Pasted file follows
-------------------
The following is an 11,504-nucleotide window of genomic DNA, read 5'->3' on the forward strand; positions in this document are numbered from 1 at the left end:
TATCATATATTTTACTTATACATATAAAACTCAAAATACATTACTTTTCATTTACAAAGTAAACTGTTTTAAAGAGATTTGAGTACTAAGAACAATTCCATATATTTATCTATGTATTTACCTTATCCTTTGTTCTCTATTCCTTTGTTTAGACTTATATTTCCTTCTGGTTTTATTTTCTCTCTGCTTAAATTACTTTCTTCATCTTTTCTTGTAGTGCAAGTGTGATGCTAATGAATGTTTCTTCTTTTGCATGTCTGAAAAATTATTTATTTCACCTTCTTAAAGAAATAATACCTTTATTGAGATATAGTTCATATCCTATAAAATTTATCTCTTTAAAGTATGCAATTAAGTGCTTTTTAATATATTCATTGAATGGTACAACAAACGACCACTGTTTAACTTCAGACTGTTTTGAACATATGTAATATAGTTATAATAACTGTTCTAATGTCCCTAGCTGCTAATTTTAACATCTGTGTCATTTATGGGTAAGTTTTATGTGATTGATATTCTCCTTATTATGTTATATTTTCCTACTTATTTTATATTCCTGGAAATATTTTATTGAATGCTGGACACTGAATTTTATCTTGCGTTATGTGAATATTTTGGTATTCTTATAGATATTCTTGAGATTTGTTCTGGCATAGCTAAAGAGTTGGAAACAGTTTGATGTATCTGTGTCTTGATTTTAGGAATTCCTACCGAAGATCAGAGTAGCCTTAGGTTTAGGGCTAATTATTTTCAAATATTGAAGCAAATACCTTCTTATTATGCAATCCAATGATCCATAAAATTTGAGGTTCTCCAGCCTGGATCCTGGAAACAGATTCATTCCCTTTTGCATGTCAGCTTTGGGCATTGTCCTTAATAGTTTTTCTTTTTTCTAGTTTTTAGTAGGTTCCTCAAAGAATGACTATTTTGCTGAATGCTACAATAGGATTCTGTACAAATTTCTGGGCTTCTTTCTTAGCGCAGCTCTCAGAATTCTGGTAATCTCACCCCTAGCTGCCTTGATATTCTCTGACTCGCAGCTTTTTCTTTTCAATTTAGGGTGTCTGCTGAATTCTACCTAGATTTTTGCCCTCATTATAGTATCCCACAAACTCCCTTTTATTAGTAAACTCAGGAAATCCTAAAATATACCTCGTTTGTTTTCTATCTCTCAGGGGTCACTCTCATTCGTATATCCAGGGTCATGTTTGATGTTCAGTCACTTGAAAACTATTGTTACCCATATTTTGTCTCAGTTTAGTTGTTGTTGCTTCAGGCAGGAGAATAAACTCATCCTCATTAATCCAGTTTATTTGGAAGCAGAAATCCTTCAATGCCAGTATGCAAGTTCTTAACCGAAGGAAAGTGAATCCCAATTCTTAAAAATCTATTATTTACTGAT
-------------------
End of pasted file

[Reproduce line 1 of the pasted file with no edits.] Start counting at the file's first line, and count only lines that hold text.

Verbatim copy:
The following is an 11,504-nucleotide window of genomic DNA, read 5'->3' on the forward strand; positions in this document are numbered from 1 at the left end: